In this Article, we will discuss more in detail about NVIDIA DLSS and tell you how it can improve your gaming experience with the GeForce RTX series graphics cards. We will also compare it to AMD’s upcoming equivalent FSR to see what it brings in terms of performance, frame rate, and efficiency. Today we will tell you everything about what it is, what it does, how it is supported in games, and how it will help improve your gameplay.
The NVIDIA DLSS (Deep Learning Super Sampling, NVIDIA version of the technique) with the RTX 20 series was introduced in 2018 and has increased performance and support. The DLSS technology uses advanced machine learning algorithms to understand what a game should look like in very high fidelity and uses RTX GPUs AI chops to then fully reconstruct low-resolution inputs for higher frame rates and better looks in the native resolution. It uses neural networks to reconstruct in real-time high-quality, low-resolution images, allowing games to run at consistent frame rates without compromising image quality.
The technology provides improved optics, realistic illumination, precise shadows, and diffuse light sources. It is a technology that allows you to make the most of stunning image fidelity, improve performance and keep frame rates high so that you can make the most of your fancy gaming monitors. It will put pressure on your gaming PC and reduce your number as a miserable PC player. It is considered that Nvidia has opted for an alternative to other rendering techniques such as Temporary Anti-Aliasing (TAA), If we see in-game examples players will be able to explore the vastness of space in No Mans Sky at a smooth frame rate of up to 4K resolution with the support of Nvidia’s Deep Learning Super Sampling (DLSS) technology.
This is a type of video-rendering technique that aims to increase the frame rate by rendering lower-resolution frames on the screen using deep learning (a type of artificial intelligence) and then scaling them up to look at a native resolution sharper than expected. For example, in NVIDIA DLSS games frames are rendered at 1080p resolution to achieve higher frame rates and the upstreamed output is at 4K resolution providing sharper image quality than 1080p. Although this seems very complex and hard to understand, the DLSS basically allows you to play your favorite games in a higher resolution with high framerates and great details without getting too much juice sucked out of your RTX graphics card. DLSS is very Helpful when paired with Ray Tracing and can provide a big graphical improvement more on that later.
Since version 1.0 of DLSS, DLSS takes still images from low-resolution games that have many aliases and uses them to create higher-quality, higher-resolution versions of those images. It then feeds these frames to their higher-resolution counterparts in a supercomputing cluster that trains DLSS to recognize the aliased, low-resolution frames and, in response, generate high-resolution frames.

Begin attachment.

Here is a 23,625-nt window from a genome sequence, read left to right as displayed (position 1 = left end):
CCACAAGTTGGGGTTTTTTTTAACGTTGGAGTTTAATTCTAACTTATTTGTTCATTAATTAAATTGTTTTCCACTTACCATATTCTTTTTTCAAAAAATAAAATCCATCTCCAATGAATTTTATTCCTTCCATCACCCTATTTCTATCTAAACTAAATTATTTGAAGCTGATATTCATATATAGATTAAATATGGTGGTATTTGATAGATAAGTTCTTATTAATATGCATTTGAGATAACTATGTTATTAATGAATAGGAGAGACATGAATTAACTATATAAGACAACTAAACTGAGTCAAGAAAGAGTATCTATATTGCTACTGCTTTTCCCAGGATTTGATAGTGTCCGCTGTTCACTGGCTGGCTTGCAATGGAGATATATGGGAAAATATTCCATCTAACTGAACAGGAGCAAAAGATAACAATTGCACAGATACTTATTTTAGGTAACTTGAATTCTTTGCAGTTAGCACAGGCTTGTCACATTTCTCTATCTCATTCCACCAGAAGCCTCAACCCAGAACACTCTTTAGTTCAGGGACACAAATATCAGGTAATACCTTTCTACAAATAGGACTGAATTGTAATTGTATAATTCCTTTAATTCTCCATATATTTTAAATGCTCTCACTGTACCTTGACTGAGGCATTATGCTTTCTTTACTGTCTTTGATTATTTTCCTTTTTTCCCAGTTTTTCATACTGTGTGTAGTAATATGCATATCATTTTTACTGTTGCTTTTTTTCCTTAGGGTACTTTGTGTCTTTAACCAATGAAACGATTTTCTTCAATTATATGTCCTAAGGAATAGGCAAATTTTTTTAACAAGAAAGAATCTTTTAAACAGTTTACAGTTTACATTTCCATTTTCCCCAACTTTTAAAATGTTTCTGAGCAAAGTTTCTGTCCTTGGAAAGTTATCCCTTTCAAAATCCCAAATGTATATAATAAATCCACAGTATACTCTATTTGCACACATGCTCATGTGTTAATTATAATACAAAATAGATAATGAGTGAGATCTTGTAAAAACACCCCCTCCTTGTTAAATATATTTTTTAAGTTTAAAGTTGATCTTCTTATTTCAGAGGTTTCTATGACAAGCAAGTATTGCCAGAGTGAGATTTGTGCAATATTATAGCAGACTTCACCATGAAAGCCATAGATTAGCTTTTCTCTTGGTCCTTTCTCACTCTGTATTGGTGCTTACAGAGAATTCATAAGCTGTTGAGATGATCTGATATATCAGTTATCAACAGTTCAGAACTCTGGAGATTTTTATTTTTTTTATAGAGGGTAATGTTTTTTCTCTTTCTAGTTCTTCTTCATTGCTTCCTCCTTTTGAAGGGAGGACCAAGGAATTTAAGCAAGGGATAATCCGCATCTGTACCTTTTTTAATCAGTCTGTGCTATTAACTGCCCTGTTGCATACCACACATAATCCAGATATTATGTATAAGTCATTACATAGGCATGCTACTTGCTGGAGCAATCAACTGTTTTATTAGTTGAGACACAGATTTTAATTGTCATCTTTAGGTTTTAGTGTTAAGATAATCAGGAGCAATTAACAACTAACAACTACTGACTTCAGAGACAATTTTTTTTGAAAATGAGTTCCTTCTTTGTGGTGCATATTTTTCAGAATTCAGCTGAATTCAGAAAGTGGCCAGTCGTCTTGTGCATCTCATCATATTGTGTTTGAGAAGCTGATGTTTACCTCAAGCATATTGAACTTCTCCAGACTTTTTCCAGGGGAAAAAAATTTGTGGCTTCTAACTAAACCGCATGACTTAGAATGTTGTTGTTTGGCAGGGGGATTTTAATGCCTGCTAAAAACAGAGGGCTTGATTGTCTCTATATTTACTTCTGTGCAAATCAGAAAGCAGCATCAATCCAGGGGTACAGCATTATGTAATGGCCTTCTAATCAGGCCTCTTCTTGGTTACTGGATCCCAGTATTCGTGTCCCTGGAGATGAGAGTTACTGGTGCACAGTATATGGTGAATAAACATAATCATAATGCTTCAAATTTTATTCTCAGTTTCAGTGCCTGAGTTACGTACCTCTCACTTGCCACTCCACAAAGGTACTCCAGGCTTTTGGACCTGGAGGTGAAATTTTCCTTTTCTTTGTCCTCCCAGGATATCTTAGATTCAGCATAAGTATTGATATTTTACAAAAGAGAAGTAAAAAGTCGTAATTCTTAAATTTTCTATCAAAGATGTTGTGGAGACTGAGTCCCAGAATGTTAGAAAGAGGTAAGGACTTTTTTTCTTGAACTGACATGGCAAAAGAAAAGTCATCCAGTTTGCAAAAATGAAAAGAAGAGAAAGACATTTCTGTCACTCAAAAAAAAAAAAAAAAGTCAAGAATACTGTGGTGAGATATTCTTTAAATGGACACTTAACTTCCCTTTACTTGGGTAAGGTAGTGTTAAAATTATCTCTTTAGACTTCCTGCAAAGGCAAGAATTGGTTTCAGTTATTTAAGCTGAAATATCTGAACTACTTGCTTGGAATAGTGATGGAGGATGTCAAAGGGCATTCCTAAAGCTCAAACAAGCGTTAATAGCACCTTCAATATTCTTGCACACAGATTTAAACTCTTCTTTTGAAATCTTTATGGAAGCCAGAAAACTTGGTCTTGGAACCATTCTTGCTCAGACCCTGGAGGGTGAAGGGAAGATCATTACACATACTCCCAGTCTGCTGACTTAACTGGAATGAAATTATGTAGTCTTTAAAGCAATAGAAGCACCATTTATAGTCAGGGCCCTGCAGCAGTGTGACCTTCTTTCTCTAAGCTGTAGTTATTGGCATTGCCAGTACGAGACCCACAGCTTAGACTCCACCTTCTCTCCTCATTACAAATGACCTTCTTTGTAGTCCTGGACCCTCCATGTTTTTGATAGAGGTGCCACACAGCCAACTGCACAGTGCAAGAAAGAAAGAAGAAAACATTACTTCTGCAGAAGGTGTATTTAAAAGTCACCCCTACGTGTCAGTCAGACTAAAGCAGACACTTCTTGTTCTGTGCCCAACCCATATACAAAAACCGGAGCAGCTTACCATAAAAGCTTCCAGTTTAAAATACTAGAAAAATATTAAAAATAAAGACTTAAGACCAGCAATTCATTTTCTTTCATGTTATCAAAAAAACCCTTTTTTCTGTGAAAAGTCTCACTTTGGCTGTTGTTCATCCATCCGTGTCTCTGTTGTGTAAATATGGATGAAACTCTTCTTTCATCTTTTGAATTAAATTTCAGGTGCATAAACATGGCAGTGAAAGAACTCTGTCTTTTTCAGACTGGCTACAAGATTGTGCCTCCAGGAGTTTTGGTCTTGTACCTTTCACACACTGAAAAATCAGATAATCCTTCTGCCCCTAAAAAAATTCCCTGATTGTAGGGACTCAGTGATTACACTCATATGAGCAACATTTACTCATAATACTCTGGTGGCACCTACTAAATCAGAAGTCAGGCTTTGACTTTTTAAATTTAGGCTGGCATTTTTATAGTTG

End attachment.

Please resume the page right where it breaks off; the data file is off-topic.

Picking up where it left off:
With the 30 series RTX cards comes DLSS 2.0. It offers 4x resolution, so you can render a game at 1080p and output it in 4K. The idea is to make a game rendered at 1440p look like it will run at 4K instead of 1080p so that the game looks like 1440p. Traditional super-resolution techniques can lead to artifacts and errors in the final image but DLSS is designed to circumvent them by creating a better-looking image. In short, with DLSS you can run games with higher resolutions and higher frame rates for free. Like FSR, NVIDIA DLSS approaches challenges in the highest resolution with different techniques.
The second step is to train the neural network to recognize the alias input from the first results. NVIDIA explains that DLSS 1.0 works by targeting game images to create perfect frames with traditional supersampling and then training the network on those frames. Individual games require more training, but at the end of NVIDIAs, DLSS can detect inferior frames and use them to create high-quality copies, making them something over which players have much more control in their experience.
The native inputs that the neural network stores in the GPUs driver consist of low-resolution aliases pre-rendered by the game engine also including the motion vectors of those images in low-resolution. The neural network then compares the actually low-resolution images with the reference to obtain the full high-resolution results. NVIDIA trains the neural network with a generalized AI network on a supercomputer and the game content is accelerated on a Tensor Core RTX card to generate and reconstruct native images in real-time.
AMD has its own spatial scaling and sharpening tool called FidelityFX for Super Resolution, which offers a minimum of utility, but DLSS is platform-agnostic on this basis. If you want to run a game with higher graphical settings and resolutions, but are not satisfied with the performance, you can render your game at a lower resolution and still take advantage of the performance advantages. Instead of rendering the game at the lower resolution, it uses information from its knowledge base and image training to create an image in super-resolution that looks like it is running at a higher resolution.
DLSS, combined with RTX cards that display Ray Tracing, allows games to maintain the same frame rate, but with improved visual quality. DLSS uses DLSS temporal information (information about previous frames and motion vectors) and machine learning to generate additional pixels. According to NVIDIA, frame rates can be improved by up to 75% in games that use DLSS and ray tracing. In PC gaming, customization allows you to change your game settings based on your hardware, walking a fine line between resolution and frame rate. This allows players to crank up the game settings and see smoother gameplay.